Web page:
HEALTH & SAFETY AT WORK: DEAL CLINCHED TO SCRAP SUNLIGHT MEASURE.

 
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According to a Parliament spokeswoman, an overwhelming majority of MEPs on the delegation agreed at the November 15 meeting to scrap all references to sunlight after two leading members relayed news of the new deal to them. The move was welcomed by centre-right and liberal deputies, who have opposed the measure, but came as a disappointment to some of their Socialist and Green counterparts. Critics claimed the clause would oblige bosses to make builders wear shirts, but supporters said it would help protect people who work outside from the dangers of skin cancer.

UK Liberal Democrat MEP Liz Lynne, one of the sunlight measure's fiercest opponents in Parliament, welcomed the confirmation that a deal had been reached. "This is a victory for common sense, it is no business of the EU to decide whether workers can wear shorts or be bare-chested", she said. "I wanted to take natural radiation out of the Directive from the start and this appears to have been achieved."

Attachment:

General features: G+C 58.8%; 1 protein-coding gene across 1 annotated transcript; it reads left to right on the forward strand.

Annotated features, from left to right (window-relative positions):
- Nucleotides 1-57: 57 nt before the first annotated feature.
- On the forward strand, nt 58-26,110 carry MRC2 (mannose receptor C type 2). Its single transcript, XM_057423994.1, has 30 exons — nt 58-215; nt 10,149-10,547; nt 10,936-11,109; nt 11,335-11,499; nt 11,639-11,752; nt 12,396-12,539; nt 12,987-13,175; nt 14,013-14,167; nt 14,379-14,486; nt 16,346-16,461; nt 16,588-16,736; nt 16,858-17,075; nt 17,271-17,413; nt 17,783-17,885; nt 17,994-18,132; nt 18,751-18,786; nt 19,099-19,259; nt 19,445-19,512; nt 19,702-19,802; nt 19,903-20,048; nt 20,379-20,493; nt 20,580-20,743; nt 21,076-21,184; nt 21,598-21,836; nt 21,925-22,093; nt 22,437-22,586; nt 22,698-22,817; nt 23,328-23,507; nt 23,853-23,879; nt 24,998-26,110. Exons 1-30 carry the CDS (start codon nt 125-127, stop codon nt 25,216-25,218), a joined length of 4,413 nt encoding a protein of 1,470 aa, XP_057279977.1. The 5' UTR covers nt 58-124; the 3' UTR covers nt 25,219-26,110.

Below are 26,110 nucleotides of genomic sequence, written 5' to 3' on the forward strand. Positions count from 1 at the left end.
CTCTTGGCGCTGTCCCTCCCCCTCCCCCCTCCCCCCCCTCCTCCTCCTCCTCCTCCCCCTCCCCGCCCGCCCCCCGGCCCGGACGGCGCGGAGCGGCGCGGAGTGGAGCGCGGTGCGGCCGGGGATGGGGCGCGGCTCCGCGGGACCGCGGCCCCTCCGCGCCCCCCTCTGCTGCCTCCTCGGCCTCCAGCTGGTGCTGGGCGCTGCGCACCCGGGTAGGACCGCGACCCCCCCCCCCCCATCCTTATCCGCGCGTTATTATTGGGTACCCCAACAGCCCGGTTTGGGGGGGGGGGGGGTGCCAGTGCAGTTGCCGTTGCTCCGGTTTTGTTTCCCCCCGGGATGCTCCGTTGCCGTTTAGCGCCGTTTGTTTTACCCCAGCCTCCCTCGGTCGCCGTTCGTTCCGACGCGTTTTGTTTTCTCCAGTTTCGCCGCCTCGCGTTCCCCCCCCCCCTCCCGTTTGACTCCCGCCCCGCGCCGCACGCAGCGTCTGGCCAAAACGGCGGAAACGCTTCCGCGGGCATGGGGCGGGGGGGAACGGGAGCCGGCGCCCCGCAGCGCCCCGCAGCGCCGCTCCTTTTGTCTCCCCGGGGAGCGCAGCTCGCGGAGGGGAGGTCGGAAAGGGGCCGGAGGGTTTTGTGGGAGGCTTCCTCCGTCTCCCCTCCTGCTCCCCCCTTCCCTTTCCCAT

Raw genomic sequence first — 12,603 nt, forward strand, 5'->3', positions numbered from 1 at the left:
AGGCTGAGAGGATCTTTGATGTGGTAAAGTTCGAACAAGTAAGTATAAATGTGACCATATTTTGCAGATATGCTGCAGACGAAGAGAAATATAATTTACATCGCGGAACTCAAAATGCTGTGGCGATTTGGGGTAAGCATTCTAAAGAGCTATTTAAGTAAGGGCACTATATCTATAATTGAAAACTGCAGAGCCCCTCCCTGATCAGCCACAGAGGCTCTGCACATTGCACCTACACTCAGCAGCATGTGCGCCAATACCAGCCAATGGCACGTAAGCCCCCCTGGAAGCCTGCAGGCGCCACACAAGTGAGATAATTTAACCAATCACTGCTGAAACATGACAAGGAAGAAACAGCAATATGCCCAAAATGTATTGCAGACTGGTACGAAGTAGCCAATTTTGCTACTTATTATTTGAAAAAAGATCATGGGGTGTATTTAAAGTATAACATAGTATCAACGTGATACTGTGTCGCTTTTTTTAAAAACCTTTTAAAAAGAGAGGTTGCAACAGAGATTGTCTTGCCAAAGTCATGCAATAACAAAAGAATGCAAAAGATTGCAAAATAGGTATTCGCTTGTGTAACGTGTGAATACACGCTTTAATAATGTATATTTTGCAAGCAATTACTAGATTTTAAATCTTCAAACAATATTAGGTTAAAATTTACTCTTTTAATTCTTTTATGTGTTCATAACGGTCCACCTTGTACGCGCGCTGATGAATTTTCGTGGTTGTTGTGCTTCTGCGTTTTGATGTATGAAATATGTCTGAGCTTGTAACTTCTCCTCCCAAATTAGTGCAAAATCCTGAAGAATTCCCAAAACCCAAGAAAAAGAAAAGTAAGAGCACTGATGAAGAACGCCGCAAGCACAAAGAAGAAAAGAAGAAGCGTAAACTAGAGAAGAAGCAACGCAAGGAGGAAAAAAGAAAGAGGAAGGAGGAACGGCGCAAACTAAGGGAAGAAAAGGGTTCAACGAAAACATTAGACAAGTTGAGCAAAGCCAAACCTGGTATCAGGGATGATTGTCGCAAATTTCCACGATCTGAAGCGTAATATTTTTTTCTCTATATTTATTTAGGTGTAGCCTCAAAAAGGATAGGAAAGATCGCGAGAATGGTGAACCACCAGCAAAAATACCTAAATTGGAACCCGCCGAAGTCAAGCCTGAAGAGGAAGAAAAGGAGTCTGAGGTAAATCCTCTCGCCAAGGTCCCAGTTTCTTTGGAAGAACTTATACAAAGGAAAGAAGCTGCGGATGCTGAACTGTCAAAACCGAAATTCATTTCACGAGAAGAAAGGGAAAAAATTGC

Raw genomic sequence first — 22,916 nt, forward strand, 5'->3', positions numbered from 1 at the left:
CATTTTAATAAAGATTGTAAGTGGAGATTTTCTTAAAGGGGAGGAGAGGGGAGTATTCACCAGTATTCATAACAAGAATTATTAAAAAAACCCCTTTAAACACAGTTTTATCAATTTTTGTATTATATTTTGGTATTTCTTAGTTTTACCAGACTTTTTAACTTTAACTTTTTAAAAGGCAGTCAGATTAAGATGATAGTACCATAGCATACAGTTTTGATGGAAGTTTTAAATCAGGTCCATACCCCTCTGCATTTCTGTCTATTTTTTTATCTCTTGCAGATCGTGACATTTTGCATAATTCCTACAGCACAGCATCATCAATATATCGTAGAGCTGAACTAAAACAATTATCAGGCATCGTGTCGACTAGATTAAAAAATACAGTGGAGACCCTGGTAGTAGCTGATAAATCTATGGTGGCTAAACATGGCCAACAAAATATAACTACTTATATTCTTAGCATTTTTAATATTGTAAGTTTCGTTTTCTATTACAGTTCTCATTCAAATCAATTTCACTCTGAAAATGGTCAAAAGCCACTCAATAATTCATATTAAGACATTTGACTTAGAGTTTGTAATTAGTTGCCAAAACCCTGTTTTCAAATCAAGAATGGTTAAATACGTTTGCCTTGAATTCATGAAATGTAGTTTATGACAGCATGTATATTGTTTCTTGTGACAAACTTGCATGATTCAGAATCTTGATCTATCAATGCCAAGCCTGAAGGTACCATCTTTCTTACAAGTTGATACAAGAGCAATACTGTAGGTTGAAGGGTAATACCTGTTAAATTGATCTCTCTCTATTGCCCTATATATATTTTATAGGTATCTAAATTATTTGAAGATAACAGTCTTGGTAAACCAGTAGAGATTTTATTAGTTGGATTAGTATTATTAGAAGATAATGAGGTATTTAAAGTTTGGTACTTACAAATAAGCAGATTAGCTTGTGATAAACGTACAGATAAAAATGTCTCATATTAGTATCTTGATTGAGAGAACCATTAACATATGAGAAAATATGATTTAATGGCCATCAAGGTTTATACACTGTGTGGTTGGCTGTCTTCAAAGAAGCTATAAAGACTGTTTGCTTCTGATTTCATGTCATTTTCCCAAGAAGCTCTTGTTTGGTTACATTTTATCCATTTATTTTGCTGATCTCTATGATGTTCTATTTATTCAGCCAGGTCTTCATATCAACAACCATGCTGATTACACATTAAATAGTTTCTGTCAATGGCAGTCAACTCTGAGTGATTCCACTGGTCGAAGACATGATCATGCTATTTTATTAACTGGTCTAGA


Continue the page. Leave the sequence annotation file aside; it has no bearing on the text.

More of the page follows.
A fait accompli.

Official conciliation talks are due to begin between Parliament and Council on December 6. "Basically we have an agreement on the table now so few changes will have to be made", the EP spokeswoman said.

These Conciliation Committee talks come in the wake of a September 7 second-reading plenary vote in Parliament during which MEPs adopted a key compromise amendment (N[degrees] 5) stipulating that the sunlight measure would be non-binding and that it would be up to member states to decide under the subsidiarity principle whether or not to require employers to take measures to protect outdoor workers.

The Commission, which initially defended the sunlight clause, meanwhile responded to the vote with its own opinion (COM(2005)0526) on October 21. It accepted all of Parliament's changes bar Amendment 5 because it instead revised the Directive to take out sunlight altogether, even changing the title to add 'artificial' in brackets just to make sure there would be no more confusion about the issue.

One outstanding war of words.

Presently there is only one outstanding point left to agree on between Parliament and Council contained within Article 8...

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